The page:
In keeping with the orchestra’s commitment to bring great music out of the concert hall and into neighborhoods, two Metro Nashville Public Schools host the free performances of this program. Under the direction of Conducting Fellow Shreyas Patel, the orchestra is helping teachers develop a curriculum to prepare students and their families to enjoy the concerts.
DECEMBER 10 and 19, 2017
Serenade to Music:
Brahms, Vaughan Williams, Marquez
Dan Goeller – A Christmas Festival of Carols
Johannes Brahms – Double Concerto for Violin and Cello
Michael Samis, cello and Denise Baker, violin
Ralph Vaughan Williams – Serenade to Music
Jessica Blackwell, violin
NPO Festival Chorus
Amy Grant – Breath of Heaven
Arturo Marquez – Danzón, No. 2
Dan Goeller – Christmas Fantasy
All concerts by the NPO are free and open to the public.
Praised by the eminent English conductor Nicholas McGegan for his “strong and impassioned, yet exquisitely sensitive” solo playing, Michael Samis joins us as guest cellist in Brahms’ final orchestral work, the majestic Double Concerto for Cello and Violin. Nashville Symphony Orchestra member and co-concertmaster of the NPO, Denise Baker, joins him in this virtuosic work demanding two equally matched, brilliant soloists. Initially shunned as “modern” music, the Double Concerto makes the orchestra an equal partner with the solo instruments, an approach that was both conservative and groundbreaking for its time. It rejected the Romantic era indulgence of solo virtuosos and makes for a musical joining of three soloists: violin, cello and orchestra. Pairing violin and cello was also unusual. Brahms uses this combination to create a virtual “super-instrument” with a doubly wide range with passages that extend from the lowest cello note to the top of the violin range. These innovations along with passion and fire of this music make it an exciting work for modern ears.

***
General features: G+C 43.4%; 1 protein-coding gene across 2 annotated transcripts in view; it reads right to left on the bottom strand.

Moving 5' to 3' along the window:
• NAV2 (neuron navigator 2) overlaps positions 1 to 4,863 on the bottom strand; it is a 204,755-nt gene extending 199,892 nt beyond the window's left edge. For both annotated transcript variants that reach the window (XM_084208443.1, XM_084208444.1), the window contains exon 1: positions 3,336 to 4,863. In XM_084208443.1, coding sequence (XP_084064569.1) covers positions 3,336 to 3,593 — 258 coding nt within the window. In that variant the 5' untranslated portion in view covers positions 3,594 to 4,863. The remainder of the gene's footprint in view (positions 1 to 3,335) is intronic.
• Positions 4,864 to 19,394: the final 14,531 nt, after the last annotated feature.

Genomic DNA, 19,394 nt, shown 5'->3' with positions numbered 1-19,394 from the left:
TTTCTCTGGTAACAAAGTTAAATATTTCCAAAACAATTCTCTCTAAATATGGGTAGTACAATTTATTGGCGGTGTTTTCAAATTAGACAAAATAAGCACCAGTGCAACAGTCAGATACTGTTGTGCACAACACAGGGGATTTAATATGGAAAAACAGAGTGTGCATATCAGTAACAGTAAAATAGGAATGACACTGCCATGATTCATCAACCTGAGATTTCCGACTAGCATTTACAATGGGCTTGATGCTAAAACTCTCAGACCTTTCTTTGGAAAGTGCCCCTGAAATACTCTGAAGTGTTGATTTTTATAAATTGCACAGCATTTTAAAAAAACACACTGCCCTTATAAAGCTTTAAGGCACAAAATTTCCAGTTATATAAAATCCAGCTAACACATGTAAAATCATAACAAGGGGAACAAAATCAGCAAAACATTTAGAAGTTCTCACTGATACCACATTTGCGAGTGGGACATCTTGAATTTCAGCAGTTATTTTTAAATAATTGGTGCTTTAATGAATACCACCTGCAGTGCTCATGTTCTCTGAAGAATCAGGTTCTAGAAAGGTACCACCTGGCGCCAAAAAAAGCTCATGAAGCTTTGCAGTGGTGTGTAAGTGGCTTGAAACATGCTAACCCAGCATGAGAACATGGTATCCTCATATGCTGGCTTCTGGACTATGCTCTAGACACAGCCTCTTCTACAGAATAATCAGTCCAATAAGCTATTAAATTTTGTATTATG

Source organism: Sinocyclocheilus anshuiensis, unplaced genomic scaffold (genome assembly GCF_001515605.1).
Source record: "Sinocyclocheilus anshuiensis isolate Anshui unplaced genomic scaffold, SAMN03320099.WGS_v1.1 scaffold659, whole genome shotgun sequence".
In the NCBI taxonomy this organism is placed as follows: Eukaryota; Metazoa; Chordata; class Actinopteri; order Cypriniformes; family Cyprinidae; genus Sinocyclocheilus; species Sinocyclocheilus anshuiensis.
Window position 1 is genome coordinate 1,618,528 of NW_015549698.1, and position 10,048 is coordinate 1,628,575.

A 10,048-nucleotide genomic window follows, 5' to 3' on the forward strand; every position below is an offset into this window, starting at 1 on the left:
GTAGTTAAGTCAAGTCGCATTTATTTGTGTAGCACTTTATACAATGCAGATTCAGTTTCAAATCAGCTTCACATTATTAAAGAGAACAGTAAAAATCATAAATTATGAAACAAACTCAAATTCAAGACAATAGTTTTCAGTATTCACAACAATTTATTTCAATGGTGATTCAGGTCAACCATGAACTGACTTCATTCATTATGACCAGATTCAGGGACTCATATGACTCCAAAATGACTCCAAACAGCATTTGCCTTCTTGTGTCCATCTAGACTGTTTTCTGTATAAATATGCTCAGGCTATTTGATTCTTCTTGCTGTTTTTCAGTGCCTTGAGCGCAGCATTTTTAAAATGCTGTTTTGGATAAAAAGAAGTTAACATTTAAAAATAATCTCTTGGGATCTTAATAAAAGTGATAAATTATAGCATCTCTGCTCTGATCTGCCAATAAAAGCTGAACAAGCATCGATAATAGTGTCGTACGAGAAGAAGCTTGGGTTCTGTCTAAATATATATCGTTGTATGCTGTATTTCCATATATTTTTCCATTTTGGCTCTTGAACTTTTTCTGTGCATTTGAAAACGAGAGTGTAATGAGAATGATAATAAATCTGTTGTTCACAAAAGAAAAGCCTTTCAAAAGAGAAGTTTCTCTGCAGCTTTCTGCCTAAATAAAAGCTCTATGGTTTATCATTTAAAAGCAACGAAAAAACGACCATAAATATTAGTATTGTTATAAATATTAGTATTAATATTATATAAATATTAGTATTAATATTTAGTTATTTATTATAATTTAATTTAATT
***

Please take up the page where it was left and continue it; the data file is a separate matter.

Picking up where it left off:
Ralph Vaughan Williams in his pastoral choral work Serenade to Music sets words from Shakespeare’s Merchant of Venice discussing earthly music and the music of the spheres. Originally composed for 16 solo voices and orchestra, this version will feature violinist Jessica Blackwell, a quartet of singers and the NPO Festival Chorus. Among the more memorable passages to be sung is this apt section:
“The man that hath no music in himself,
Nor is not mov’d with concord of sweet sounds,
Is fit for treasons, stratagems and spoils;
The motions of his spirit are dull as night
And his affections dark as Erebus:
Let no such man be trusted.”
Arturo Marquez’ Danzón No. 2 is one of the most popular and most frequently performed orchestral Mexican contemporary classical compositions. Born into a long line of Mexican folk and mariachi musicians, Marquez incorporates musical forms and styles of his native Mexico into his concert works. This fiery Danzón No. 2 draws its inspiration from the music of the Veracruz region. This dance form still thrives in Mexico today, and Marquez described it as “a genre that old Mexican people continue to dance with a touch of nostalgia and a jubilant escape towards their own emotional world.” For him this composition is “…a very personal way of paying my respects and expressing my emotions towards truly popular music.”
We salute the season by opening and closing with contemporary medleys of Christmas carols by Dan Goeller. His colorful orchestrations and accessible compositional style have delighted audiences and performers around the world. A Christmas Festival of Carols is composed in a variety of “classical” styles while Christmas Fantasy is arranged in an epic, film-score style. The NPO Festival Chorus will also perform Breath of Heaven (Mary’s Song) from the triple-platinum album Home for Christmas by Christian and pop artist extraordinaire Amy Grant.
Read more background in Walter Bitner’s informative blogpost.
Join us for this seasonal spirit-lifter!!
These concerts are generously sponsored by Suntrust Bank and Stites & Harbison, PLLC, Attorneys